And then went down to the book: Gloria Steinem’s The Beach Book

Gloria Steinem’s The Beach Book (1963) is dedicated “To Ocean Beach Pier that was and to Paradise Island.” But Steinem wrote little of the book, an example the first piece of Chapter One, “The Suntan”: “How to Get One.” Most of the rest of the book is a collection of writing by others, pieces related, often distantly, to the beach. The book is a book-beachcomber’s collection of writing (and illustrations) about the beach, to be read when on the beach, or when contemplating the loss of a beach.

Steinem’s book assumes a beach culture of a leisure class, beach bums, those with time and ennui enough to carry their bag with lotion, beach towel, books and magazines, go-to-the-beach paraphernalia, and parasol, to set-up in the sand up from the water, people with time to kill until the ocean comes for them. Don’t go near the water alert: beach bums, not surf bums – there are no surfers in the book, alas. Though there is a black and white photo of President John F. Kennedy, from the Los Angeles Times News Bureau, on the beach in Santa Monica, surrounded by fans, soaking wet in swim trunks. But he doesn’t look like any kind of bum; he looks like a surfer, or an LA County Lifeguard.

The introduction to Steinem’s book, improbably, as he tells us, is written by John Kenneth Galbraith, who explains in some detail that he does not like the beach. In fact, the few times he’s been to the beach have been when he was ensconced in the “main attraction…an excellent hotel set well back from the sand.” Nevertheless, Galbraith appreciates “what makes the beach in our society…A beach is not a place but a state of mind.” Indeed, until the ocean intrudes – from The Beach Book book-comber collection:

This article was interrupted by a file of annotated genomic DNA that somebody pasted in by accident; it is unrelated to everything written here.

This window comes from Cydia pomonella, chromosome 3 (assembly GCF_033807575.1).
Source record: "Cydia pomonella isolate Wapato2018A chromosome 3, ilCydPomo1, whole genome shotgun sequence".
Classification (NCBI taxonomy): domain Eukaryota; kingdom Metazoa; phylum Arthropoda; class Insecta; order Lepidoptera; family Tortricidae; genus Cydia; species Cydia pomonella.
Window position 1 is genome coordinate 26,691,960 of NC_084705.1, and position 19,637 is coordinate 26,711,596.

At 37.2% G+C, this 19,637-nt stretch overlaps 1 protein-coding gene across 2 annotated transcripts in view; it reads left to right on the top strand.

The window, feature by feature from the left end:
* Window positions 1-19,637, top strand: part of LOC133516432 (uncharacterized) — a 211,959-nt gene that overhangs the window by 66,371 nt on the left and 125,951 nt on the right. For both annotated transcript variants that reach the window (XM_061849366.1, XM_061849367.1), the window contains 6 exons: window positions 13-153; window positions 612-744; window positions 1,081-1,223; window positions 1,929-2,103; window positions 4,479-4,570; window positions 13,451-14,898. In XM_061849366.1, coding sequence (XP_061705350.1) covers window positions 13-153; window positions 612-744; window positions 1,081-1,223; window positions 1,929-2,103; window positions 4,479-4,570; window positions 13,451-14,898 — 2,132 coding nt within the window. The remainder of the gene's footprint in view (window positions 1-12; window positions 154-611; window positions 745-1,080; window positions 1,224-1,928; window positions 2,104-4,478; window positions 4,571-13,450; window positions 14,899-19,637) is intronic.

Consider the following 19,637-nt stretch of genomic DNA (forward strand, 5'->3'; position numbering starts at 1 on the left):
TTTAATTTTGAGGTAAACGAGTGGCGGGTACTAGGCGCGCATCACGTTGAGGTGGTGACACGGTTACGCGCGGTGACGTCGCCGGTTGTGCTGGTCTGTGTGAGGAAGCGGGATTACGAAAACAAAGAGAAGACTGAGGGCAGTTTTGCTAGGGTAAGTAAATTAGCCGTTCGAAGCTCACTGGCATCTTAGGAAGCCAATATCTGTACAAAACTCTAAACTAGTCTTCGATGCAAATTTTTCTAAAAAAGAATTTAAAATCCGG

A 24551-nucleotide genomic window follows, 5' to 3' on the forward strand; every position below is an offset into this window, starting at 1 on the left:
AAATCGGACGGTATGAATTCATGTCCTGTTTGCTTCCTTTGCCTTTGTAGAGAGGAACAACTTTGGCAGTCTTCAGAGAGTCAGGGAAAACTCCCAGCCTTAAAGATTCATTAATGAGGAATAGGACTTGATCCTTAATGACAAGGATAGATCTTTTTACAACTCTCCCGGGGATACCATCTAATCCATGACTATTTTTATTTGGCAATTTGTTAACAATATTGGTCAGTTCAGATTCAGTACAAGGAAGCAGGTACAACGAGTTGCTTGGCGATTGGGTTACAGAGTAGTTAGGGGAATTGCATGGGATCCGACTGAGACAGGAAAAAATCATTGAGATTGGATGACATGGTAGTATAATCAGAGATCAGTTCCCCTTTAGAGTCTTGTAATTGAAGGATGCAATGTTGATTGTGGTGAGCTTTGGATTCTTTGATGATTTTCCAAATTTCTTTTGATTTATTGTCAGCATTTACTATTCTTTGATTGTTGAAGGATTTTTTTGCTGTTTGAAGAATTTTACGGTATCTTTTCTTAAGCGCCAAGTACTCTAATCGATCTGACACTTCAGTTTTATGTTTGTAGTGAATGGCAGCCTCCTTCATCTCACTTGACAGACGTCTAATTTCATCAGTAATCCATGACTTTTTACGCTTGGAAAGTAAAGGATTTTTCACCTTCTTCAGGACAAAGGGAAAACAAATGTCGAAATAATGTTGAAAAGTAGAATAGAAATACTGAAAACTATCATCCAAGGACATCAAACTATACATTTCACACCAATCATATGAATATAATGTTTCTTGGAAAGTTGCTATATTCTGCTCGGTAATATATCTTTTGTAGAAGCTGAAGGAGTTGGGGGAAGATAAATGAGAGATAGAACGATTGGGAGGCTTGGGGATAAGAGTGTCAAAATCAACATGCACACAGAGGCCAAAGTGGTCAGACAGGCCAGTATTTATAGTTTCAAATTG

“And the waters increased, and the waters prevailed” (“Noah and the Flood,” Genesis).

“It seemed to explode all round the ship with an overpowering concussion and a rush of great waters, as if an immense dam had been blown to windward. It destroyed at once the organized life of the ship by its scattering effect” (from Typhoon, by Joseph Conrad).

“The night had brought little relief from the heat, and at dawn a hot gust of wind blows across the colorless sea” (from “The Seventh Seal,” by Ingmar Bergman).

“They came ashore on Omaha Beach, the slogging, unglamorous men that no one envied” (from The Longest Day, by Cornelius Ryan).

“To keep from feeling guilty about spending so much time on a tan, it is advisable to read or think something while you lie there” (from The Beach Book, “The Suntan: How to Get One,” by Gloria Steinem).

“As soon as the crust was cool enough to retain water, it began to rain. The deluge is faintly described in Genesis, but instead of forty days and forty nights, it rained for more nearly forty centuries. It rained without letup and with the force of a tropical downpour. It rained until the clouds had dumped something like three hundred million cubic miles of water upon the bare rocks. (“The Birth of the Ocean,” from Peter Freuchen’s Book of the Seven Seas).

“Shall I part my hair behind? Do I dare to eat a peach? / I shall wear white flannel trousers, and walk upon the beach. / I have heard the mermaids singing, each to each. / I do not think they will sing to me” (from “The Love Song of J. Alfred Prufrock,” by T. S. Eliot).

Steinem does not use Ezra Pound in her book for the beach. But if she had, she might have drawn from both the first Canto and the older “The Seafarer.” In the first Canto we are already in the middle of something: “And then went down to the ship, / Set keel to breakers, forth on the godly sea, and / We set up mast and sail on that swart ship…Thus with stretched sail, we went over the sea till day’s end. / Sun to his slumber, shadows o’er all the ocean, / came we then to the bounds of deepest water….”

“Canto I” follows the older “The Seafarer,” who tells his own story, first person, of life at sea: “May I, for my own self, song’s truth reckon, / Journey’s jargon, how I in harsh days / Hardship endured oft. / Bitter breast-cares have I abided, / Known on my keel many a care’s hold, / And dire sea-surge, and there I oft spent / Narrow nightwatch nigh the ship’s head / While she tossed close to cliffs.” He “shall have his sorrow for sea-fare.”